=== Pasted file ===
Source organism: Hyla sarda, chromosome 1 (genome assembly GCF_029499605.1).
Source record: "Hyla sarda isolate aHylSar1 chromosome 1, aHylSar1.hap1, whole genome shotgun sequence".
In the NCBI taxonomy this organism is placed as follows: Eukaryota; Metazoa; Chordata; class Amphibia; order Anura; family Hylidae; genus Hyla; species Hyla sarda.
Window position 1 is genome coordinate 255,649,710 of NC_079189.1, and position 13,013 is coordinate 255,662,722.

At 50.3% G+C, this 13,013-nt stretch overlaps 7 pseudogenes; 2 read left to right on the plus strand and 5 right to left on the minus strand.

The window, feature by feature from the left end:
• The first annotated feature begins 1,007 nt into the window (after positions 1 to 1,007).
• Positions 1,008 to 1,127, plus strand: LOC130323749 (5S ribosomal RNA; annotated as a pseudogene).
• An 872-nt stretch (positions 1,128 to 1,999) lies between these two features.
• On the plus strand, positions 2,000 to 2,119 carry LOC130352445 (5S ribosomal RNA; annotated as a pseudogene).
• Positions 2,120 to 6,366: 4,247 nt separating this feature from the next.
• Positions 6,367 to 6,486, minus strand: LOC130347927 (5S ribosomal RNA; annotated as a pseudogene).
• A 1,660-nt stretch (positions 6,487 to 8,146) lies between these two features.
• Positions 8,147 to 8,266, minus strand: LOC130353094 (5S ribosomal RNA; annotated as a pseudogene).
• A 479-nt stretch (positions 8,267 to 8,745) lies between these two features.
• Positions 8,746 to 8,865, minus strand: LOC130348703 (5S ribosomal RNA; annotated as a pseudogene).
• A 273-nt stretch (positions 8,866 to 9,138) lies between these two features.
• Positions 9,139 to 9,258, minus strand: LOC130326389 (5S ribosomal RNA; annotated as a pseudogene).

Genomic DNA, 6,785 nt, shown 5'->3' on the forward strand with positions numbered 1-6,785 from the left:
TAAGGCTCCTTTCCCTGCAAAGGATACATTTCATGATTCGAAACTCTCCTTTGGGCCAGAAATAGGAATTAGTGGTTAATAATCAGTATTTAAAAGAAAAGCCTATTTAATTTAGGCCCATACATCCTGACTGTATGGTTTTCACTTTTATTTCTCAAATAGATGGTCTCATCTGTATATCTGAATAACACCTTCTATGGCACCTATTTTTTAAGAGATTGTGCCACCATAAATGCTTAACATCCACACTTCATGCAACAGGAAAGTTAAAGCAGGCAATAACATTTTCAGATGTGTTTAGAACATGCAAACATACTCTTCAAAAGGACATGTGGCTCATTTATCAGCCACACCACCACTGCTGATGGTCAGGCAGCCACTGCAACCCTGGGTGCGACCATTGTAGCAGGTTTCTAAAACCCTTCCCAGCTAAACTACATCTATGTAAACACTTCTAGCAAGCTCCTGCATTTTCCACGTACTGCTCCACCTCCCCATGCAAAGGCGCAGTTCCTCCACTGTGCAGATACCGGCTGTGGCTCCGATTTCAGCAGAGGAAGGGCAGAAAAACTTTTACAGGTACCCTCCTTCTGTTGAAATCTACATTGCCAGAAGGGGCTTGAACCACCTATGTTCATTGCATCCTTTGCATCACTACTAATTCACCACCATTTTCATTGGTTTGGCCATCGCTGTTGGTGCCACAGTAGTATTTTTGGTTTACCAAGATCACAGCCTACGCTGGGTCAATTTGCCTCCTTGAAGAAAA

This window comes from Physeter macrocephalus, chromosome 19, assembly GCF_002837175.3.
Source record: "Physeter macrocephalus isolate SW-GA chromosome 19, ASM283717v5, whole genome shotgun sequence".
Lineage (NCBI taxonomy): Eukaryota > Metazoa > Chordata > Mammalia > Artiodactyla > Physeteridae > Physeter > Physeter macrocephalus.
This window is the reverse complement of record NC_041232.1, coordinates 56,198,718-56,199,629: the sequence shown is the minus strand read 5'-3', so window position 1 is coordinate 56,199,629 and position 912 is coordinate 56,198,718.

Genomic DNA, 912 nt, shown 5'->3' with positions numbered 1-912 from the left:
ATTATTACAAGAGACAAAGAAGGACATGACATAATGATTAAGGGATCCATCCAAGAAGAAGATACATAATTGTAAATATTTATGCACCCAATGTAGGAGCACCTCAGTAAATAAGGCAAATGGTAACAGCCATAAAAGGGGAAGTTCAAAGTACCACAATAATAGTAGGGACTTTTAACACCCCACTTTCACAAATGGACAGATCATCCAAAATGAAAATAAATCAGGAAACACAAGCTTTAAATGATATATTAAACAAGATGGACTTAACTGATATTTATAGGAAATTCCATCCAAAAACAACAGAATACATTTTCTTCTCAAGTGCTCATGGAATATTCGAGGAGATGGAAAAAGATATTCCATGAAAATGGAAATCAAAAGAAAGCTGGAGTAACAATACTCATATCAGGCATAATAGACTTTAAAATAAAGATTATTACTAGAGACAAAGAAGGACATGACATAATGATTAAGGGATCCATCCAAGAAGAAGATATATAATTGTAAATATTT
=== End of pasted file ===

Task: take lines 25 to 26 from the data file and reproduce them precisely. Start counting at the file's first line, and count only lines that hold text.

Genomic DNA, 912 nt, shown 5'->3' with positions numbered 1-912 from the left:
ATTATTACAAGAGACAAAGAAGGACATGACATAATGATTAAGGGATCCATCCAAGAAGAAGATACATAATTGTAAATATTTATGCACCCAATGTAGGAGCACCTCAGTAAATAAGGCAAATGGTAACAGCCATAAAAGGGGAAGTTCAAAGTACCACAATAATAGTAGGGACTTTTAACACCCCACTTTCACAAATGGACAGATCATCCAAAATGAAAATAAATCAGGAAACACAAGCTTTAAATGATATATTAAACAAGATGGACTTAACTGATATTTATAGGAAATTCCATCCAAAAACAACAGAATACATTTTCTTCTCAAGTGCTCATGGAATATTCGAGGAGATGGAAAAAGATATTCCATGAAAATGGAAATCAAAAGAAAGCTGGAGTAACAATACTCATATCAGGCATAATAGACTTTAAAATAAAGATTATTACTAGAGACAAAGAAGGACATGACATAATGATTAAGGGATCCATCCAAGAAGAAGATATATAATTGTAAATATTT